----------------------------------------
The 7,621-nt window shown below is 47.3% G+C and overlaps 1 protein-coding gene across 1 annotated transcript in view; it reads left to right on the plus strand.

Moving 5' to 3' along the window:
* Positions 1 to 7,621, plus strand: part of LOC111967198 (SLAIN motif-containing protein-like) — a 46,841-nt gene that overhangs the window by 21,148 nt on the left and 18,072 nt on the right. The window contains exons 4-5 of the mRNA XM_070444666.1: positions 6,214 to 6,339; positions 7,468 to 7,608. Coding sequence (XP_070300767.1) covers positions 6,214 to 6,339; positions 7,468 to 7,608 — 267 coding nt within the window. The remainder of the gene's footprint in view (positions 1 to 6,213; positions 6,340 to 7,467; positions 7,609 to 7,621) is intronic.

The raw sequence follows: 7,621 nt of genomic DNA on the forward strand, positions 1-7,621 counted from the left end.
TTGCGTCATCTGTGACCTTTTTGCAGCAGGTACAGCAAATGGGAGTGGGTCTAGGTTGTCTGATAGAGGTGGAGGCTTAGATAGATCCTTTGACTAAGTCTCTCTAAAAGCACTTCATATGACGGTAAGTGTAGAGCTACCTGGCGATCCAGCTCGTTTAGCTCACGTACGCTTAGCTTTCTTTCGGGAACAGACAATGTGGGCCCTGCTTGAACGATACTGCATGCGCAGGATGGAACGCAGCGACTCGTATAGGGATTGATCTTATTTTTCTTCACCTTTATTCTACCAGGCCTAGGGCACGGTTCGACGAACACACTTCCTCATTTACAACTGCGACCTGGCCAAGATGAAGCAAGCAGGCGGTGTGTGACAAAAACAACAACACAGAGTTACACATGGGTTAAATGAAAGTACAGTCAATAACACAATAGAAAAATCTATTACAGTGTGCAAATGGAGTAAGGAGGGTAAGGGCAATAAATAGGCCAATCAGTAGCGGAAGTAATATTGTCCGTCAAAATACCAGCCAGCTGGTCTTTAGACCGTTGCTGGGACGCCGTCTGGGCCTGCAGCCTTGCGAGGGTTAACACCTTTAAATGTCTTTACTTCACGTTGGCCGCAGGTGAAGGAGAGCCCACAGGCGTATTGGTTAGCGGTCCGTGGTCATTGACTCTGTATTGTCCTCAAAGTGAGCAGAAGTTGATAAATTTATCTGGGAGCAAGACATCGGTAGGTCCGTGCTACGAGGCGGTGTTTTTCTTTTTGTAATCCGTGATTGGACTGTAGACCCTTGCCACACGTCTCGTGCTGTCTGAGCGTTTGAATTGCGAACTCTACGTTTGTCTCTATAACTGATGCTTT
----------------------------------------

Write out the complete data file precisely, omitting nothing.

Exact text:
The 7,621-nt window shown below is 47.3% G+C and overlaps 1 protein-coding gene across 1 annotated transcript in view; it reads left to right on the plus strand.

Moving 5' to 3' along the window:
* Positions 1 to 7,621, plus strand: part of LOC111967198 (SLAIN motif-containing protein-like) — a 46,841-nt gene that overhangs the window by 21,148 nt on the left and 18,072 nt on the right. The window contains exons 4-5 of the mRNA XM_070444666.1: positions 6,214 to 6,339; positions 7,468 to 7,608. Coding sequence (XP_070300767.1) covers positions 6,214 to 6,339; positions 7,468 to 7,608 — 267 coding nt within the window. The remainder of the gene's footprint in view (positions 1 to 6,213; positions 6,340 to 7,467; positions 7,609 to 7,621) is intronic.

The raw sequence follows: 7,621 nt of genomic DNA on the forward strand, positions 1-7,621 counted from the left end.
TTGCGTCATCTGTGACCTTTTTGCAGCAGGTACAGCAAATGGGAGTGGGTCTAGGTTGTCTGATAGAGGTGGAGGCTTAGATAGATCCTTTGACTAAGTCTCTCTAAAAGCACTTCATATGACGGTAAGTGTAGAGCTACCTGGCGATCCAGCTCGTTTAGCTCACGTACGCTTAGCTTTCTTTCGGGAACAGACAATGTGGGCCCTGCTTGAACGATACTGCATGCGCAGGATGGAACGCAGCGACTCGTATAGGGATTGATCTTATTTTTCTTCACCTTTATTCTACCAGGCCTAGGGCACGGTTCGACGAACACACTTCCTCATTTACAACTGCGACCTGGCCAAGATGAAGCAAGCAGGCGGTGTGTGACAAAAACAACAACACAGAGTTACACATGGGTTAAATGAAAGTACAGTCAATAACACAATAGAAAAATCTATTACAGTGTGCAAATGGAGTAAGGAGGGTAAGGGCAATAAATAGGCCAATCAGTAGCGGAAGTAATATTGTCCGTCAAAATACCAGCCAGCTGGTCTTTAGACCGTTGCTGGGACGCCGTCTGGGCCTGCAGCCTTGCGAGGGTTAACACCTTTAAATGTCTTTACTTCACGTTGGCCGCAGGTGAAGGAGAGCCCACAGGCGTATTGGTTAGCGGTCCGTGGTCATTGACTCTGTATTGTCCTCAAAGTGAGCAGAAGTTGATAAATTTATCTGGGAGCAAGACATCGGTAGGTCCGTGCTACGAGGCGGTGTTTTTCTTTTTGTAATCCGTGATTGGACTGTAGACCCTTGCCACACGTCTCGTGCTGTCTGAGCGTTTGAATTGCGAACTCTACGTTTGTCTCTATAACTGATGCTTT